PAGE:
Some people have also linked this caution to the downfall of Bo Xilai, former Party chief of Chongqing and a strong admirer of Mao.

Bo launched a series of campaigns including singing red songs and cracking down on organized crime, which was seen as targeting wealthy private enterprises.

In November 2010, the municipality declared a new plan, requiring all 750,000 college students in the city to do four months' social practice activities, including living and working in the countryside and working at grass-roots enterprises for one month.

The activities were viewed as a movement aimed at reviving Mao's tactics and policies, which had drawn great praise from Mao's supporters, as well as concerns that reverting to the old ways would lead to chaos.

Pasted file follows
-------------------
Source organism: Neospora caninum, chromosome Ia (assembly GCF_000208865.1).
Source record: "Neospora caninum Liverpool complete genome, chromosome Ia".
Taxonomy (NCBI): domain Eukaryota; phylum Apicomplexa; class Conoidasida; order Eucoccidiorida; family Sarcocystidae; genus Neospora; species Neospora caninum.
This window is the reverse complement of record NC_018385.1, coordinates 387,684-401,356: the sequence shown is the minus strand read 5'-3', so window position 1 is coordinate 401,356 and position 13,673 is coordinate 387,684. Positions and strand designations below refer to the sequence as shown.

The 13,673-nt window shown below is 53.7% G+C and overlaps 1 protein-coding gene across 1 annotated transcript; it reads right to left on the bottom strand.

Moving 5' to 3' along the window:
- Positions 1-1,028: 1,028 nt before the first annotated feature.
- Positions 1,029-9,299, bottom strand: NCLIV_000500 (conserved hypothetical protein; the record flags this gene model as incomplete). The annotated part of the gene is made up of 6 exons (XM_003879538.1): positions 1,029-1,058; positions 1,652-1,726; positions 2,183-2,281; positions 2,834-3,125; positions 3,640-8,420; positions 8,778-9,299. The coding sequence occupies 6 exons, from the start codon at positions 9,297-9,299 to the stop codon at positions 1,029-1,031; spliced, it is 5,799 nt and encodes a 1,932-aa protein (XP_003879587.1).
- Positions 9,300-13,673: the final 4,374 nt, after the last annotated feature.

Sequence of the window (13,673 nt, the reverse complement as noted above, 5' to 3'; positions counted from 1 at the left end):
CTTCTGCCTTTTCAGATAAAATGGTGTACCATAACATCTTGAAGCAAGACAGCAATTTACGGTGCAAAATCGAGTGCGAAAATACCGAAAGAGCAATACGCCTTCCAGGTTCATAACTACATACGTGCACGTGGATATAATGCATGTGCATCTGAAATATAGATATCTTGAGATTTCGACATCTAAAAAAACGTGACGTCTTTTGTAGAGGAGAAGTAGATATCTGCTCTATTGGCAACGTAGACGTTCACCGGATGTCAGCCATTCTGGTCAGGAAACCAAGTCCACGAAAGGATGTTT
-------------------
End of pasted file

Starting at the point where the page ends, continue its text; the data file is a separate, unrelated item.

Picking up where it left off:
Soon after it was announced that Bo was to be dismissed from his post in March 2012, the Maoist website Utopia wyzxsx.com and other websites that strongly defended Bo's views were shut down.

Visitors pay tribute to a Mao statue inside the Chairman Mao Memorial Hall on September 9, 2009. Photo: CFP

Commemorative dilemma

A day before the anniversary, Li Jianxing, a 57-year-old retired driver from Xingtai, Hebei Province, came to Tiananmen Square to pay tribute to Mao at the Chairman Mao Memorial Hall

"People like me were brought up in the Mao Zedong era, and we have a deep emotional attachment to him," he told the Global Times.

Li thinks Mao not only had a brilliant military mind but also made great achievements in literature. His emotional attachment to Mao comes both from respecting him as an individual as well as nostalgia for the era he grew up in, Li said.